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Kayla Fournier

Important Information

Located in Comstock Park, Mill Creek is a tributary of the Grand River that flows through Dwight Lydell Park. Over a century ago, in the late 1800s, concrete walls and armored banks were added to the creek in this area, channelizing it to support the State fish hatchery managed by Dwight Lydell in the area that is now the park. In 1946, the State donated these 39-acres to Kent County to be used as a park. Over the many decades, the concrete walls and armored banks deteriorated and eroded into the creek.

In 2017, Prein&Newhof began working with Kent County Parks to naturalize, stabilize, and improve Mill Creek as it flows through the park as part of a large, long-term transformation of the park. Prein&Newhof provided a natural channel design that included bio-engineered erosion control for the creek banks once the concrete and armored banks were removed. This new approach also incorporates a floodplain bench at the eastern end of the park to temporarily hold floodwaters following significant rain/snow events.

It was important to maintain the creek’s bankfull dimensions (size of the channel needed to convey lower flows) to keep the stream banks stable and minimize sediment transport. The approach to accomplish this was to create the proper stream and floodplain dimensions and to stabilize the soil behind the concrete channel linings and walls after removing them by using bioengineering techniques that include plantings. Construction began in August 2020 and was completed in June 2021.

In addition to restoring Mill Creek, this project also features a new elevated boardwalk, bridge, and an overlook from which to enjoy the natural beauty of the park. The pedestrian bridge over the creek leads to the Comstock Park Library parking lot, and the boardwalk connects the Lamoreaux Drive neighborhood with the Dwight Lydell Park parking lot.

This project was funded by DNR Aquatic Habitat Grant, EGLE Non-point Source Pollution Grant, Kent County CIP Fund, and Comstock Park DDA Grant.

On Tuesday, July 6, 2021, Prein&Newhof Project Manager Scott Post, PE joined Ottawa County Parks at Connor Bayou Park in Grand Haven to hear Governor Gretchen Whitmer’s announcement: The Governor plans to allocate $150 million of the state’s American Rescue Plan to fund local parks, trails, and recreation facilities. If approved by the legislature later this year, the money will be administered as a grant program by Michigan Department of Natural Resources (MDNR). Last month, Governor Whitmer announced a similar proposal to invest $250 million of the state’s American Rescue Plan in parks and trails managed by the state. Bringing the total proposed investment in Michigan’s local and state run parks, trails and recreation facilities to $400 million.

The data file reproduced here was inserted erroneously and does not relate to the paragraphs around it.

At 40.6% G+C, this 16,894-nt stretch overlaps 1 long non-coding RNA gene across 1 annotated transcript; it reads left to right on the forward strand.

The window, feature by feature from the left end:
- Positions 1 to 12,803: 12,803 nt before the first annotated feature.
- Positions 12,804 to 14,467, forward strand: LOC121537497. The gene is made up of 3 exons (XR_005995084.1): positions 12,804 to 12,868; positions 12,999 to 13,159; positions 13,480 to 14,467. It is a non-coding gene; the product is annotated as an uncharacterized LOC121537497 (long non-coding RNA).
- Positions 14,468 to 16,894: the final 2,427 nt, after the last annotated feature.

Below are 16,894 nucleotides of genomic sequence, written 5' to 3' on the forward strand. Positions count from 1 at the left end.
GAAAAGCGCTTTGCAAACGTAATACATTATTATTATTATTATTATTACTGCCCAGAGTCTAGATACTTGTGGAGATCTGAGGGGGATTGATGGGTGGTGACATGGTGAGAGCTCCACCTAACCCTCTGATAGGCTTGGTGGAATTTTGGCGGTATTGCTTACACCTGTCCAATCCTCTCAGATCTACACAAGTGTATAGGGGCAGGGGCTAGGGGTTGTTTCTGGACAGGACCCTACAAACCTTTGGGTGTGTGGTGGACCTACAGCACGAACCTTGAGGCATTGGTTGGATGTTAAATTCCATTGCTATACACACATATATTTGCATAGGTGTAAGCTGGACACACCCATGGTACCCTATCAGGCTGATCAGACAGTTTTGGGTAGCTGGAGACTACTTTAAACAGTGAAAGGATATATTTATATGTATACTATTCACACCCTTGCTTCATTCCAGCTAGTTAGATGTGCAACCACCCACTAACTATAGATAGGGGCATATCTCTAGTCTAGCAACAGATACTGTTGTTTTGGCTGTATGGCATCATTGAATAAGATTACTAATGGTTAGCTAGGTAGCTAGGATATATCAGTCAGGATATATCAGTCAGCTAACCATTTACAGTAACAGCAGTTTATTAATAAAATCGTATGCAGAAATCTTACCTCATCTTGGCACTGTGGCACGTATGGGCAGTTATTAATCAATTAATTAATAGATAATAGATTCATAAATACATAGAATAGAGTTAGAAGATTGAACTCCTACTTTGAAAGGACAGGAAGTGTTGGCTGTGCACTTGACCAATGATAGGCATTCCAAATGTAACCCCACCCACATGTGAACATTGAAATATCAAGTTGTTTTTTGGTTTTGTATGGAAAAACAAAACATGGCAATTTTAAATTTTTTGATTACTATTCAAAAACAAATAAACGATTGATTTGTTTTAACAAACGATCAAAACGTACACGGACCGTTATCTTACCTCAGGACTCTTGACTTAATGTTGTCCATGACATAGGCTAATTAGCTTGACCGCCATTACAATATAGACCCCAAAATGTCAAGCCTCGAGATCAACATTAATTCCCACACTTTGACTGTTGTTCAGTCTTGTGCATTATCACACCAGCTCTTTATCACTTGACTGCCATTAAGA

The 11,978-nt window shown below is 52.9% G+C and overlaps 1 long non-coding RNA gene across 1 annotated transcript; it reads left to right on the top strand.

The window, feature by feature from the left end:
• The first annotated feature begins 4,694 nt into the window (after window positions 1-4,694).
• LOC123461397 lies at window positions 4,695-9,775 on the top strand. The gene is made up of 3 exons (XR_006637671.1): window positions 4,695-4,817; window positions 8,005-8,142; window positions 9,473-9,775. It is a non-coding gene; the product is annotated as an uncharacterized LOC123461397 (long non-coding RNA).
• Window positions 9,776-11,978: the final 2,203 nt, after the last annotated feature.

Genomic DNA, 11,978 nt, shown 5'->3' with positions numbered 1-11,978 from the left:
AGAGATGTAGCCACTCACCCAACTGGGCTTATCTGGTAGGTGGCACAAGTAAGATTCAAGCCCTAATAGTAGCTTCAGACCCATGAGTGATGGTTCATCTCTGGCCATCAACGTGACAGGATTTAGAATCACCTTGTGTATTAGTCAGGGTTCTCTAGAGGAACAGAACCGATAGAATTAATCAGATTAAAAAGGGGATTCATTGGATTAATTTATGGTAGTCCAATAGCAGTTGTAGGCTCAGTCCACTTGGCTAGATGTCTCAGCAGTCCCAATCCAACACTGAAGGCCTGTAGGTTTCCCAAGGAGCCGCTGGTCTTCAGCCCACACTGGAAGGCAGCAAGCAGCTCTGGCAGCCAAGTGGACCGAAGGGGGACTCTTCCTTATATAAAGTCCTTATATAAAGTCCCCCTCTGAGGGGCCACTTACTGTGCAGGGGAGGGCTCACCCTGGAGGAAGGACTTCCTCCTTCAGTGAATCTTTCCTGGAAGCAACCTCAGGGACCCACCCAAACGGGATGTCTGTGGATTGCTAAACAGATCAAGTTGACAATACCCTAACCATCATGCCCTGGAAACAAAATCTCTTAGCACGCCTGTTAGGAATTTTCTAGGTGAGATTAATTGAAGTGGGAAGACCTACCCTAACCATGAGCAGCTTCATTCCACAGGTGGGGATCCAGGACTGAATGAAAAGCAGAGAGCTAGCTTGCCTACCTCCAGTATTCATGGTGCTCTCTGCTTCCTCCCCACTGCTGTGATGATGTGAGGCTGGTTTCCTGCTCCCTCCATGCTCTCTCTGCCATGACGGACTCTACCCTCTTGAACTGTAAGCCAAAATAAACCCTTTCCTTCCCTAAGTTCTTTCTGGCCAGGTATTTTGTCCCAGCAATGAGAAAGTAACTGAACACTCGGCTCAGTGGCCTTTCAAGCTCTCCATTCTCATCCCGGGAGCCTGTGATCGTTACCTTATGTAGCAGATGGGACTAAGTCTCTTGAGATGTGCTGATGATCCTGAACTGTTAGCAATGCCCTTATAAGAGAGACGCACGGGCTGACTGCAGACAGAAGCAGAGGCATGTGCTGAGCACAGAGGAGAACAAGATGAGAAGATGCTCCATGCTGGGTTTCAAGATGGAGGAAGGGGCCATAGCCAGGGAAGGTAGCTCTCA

The event was held at Connor Bayou Park on the Idema Explorers Trail. Prein&Newhof is currently designing 2.34 miles of the Idema Explorers Trail that will run along Green Street, from 144th Avenue to Connor Bayou Park at North Cedar Drive. This missing piece is known as the Stearns Bayou section of the Idema Explorers Trail.


Post explains the importance of the new trail to the area, “The Stearns Bayou section will finally close the loop between Grand Haven’s trail network and Spring Lake’s trail system—connecting downtown Grand Haven to Spoonville Trail and North Bank Trail.”

The Stearns Bayou project will include 10-ft.-wide paved, non-motorized pathway along Green Street. Plans call to widen the 450-foot-long existing bridge over Stearns Bayou to include a 14-foot-wide bike lane. The current project estimate cost is $3.5 million. As a local agency project, a portion of the project will be funded by the Transportation Alternative Program (TAP) Grant. Construction is expected in 2022.

When complete, the 30-mile-long Idema Explorers Trail will connect the Greater Grand Rapids area (Millennium Park) to the Grand Haven/Spring Lake lakeshore area.

While it only took eight months from the start of construction to project completion, the City of Ludington’s new Legacy Plaza has been a community dream for well over 35 years. With the help of a generous grant from the Michigan Economic Development Corporation (MEDC) through a Community Development Block Grant, the vision of Legacy Plaza finally became a reality for this small lakeshore community.